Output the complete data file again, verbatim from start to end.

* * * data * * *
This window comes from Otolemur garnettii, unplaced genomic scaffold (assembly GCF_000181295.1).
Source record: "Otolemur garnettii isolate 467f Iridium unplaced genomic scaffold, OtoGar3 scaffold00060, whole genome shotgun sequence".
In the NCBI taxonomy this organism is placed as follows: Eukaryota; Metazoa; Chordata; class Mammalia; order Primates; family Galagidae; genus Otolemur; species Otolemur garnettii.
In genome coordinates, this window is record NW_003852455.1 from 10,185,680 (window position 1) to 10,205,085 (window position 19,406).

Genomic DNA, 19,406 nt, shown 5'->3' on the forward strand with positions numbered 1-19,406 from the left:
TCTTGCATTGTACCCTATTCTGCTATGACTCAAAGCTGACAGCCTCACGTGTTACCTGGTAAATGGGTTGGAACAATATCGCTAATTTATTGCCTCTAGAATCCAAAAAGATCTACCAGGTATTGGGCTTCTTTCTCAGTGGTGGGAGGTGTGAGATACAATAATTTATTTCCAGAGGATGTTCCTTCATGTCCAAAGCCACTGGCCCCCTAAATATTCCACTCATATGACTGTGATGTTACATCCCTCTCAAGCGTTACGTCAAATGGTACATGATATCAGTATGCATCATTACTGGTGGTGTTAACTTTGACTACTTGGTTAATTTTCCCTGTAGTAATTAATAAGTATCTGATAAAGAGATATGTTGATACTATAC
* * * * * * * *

This window comes from Otolemur garnettii, unplaced genomic scaffold (assembly GCF_000181295.1).
Source record: "Otolemur garnettii isolate 467f Iridium unplaced genomic scaffold, OtoGar3 scaffold00060, whole genome shotgun sequence".
In the NCBI taxonomy this organism is placed as follows: Eukaryota; Metazoa; Chordata; class Mammalia; order Primates; family Galagidae; genus Otolemur; species Otolemur garnettii.
In genome coordinates, this window is record NW_003852455.1 from 10,185,680 (window position 1) to 10,205,085 (window position 19,406).

Genomic DNA, 19,406 nt, shown 5'->3' on the forward strand with positions numbered 1-19,406 from the left:
TCTTGCATTGTACCCTATTCTGCTATGACTCAAAGCTGACAGCCTCACGTGTTACCTGGTAAATGGGTTGGAACAATATCGCTAATTTATTGCCTCTAGAATCCAAAAAGATCTACCAGGTATTGGGCTTCTTTCTCAGTGGTGGGAGGTGTGAGATACAATAATTTATTTCCAGAGGATGTTCCTTCATGTCCAAAGCCACTGGCCCCCTAAATATTCCACTCATATGACTGTGATGTTACATCCCTCTCAAGCGTTACGTCAAATGGTACATGATATCAGTATGCATCATTACTGGTGGTGTTAACTTTGACTACTTGGTTAATTTTCCCTGTAGTAATTAATAAGTATCTGATAAAGAGATATGTTGATACTATAC